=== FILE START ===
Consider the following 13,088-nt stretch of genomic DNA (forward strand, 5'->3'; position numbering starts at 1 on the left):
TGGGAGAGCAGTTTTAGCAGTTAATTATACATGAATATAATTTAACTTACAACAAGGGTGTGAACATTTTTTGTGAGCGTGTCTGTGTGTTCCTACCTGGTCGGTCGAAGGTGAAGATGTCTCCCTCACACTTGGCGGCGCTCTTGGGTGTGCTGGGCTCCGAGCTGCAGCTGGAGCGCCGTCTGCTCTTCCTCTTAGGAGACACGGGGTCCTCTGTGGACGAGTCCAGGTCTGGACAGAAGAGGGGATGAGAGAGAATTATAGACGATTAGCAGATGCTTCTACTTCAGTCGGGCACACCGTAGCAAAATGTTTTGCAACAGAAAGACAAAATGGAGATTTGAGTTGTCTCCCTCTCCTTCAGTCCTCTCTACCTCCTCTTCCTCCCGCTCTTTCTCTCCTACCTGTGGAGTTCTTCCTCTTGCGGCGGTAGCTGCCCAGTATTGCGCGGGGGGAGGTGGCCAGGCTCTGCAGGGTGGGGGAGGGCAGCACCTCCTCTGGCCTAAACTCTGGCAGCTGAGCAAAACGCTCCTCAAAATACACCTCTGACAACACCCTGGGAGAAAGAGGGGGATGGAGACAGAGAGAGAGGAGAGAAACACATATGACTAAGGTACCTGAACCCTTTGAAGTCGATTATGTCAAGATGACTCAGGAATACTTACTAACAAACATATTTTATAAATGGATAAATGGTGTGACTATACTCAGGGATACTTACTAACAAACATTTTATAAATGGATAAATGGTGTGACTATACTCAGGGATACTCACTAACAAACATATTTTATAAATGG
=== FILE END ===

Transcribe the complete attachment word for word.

Consider the following 13,088-nt stretch of genomic DNA (forward strand, 5'->3'; position numbering starts at 1 on the left):
TGGGAGAGCAGTTTTAGCAGTTAATTATACATGAATATAATTTAACTTACAACAAGGGTGTGAACATTTTTTGTGAGCGTGTCTGTGTGTTCCTACCTGGTCGGTCGAAGGTGAAGATGTCTCCCTCACACTTGGCGGCGCTCTTGGGTGTGCTGGGCTCCGAGCTGCAGCTGGAGCGCCGTCTGCTCTTCCTCTTAGGAGACACGGGGTCCTCTGTGGACGAGTCCAGGTCTGGACAGAAGAGGGGATGAGAGAGAATTATAGACGATTAGCAGATGCTTCTACTTCAGTCGGGCACACCGTAGCAAAATGTTTTGCAACAGAAAGACAAAATGGAGATTTGAGTTGTCTCCCTCTCCTTCAGTCCTCTCTACCTCCTCTTCCTCCCGCTCTTTCTCTCCTACCTGTGGAGTTCTTCCTCTTGCGGCGGTAGCTGCCCAGTATTGCGCGGGGGGAGGTGGCCAGGCTCTGCAGGGTGGGGGAGGGCAGCACCTCCTCTGGCCTAAACTCTGGCAGCTGAGCAAAACGCTCCTCAAAATACACCTCTGACAACACCCTGGGAGAAAGAGGGGGATGGAGACAGAGAGAGAGGAGAGAAACACATATGACTAAGGTACCTGAACCCTTTGAAGTCGATTATGTCAAGATGACTCAGGAATACTTACTAACAAACATATTTTATAAATGGATAAATGGTGTGACTATACTCAGGGATACTTACTAACAAACATTTTATAAATGGATAAATGGTGTGACTATACTCAGGGATACTCACTAACAAACATATTTTATAAATGG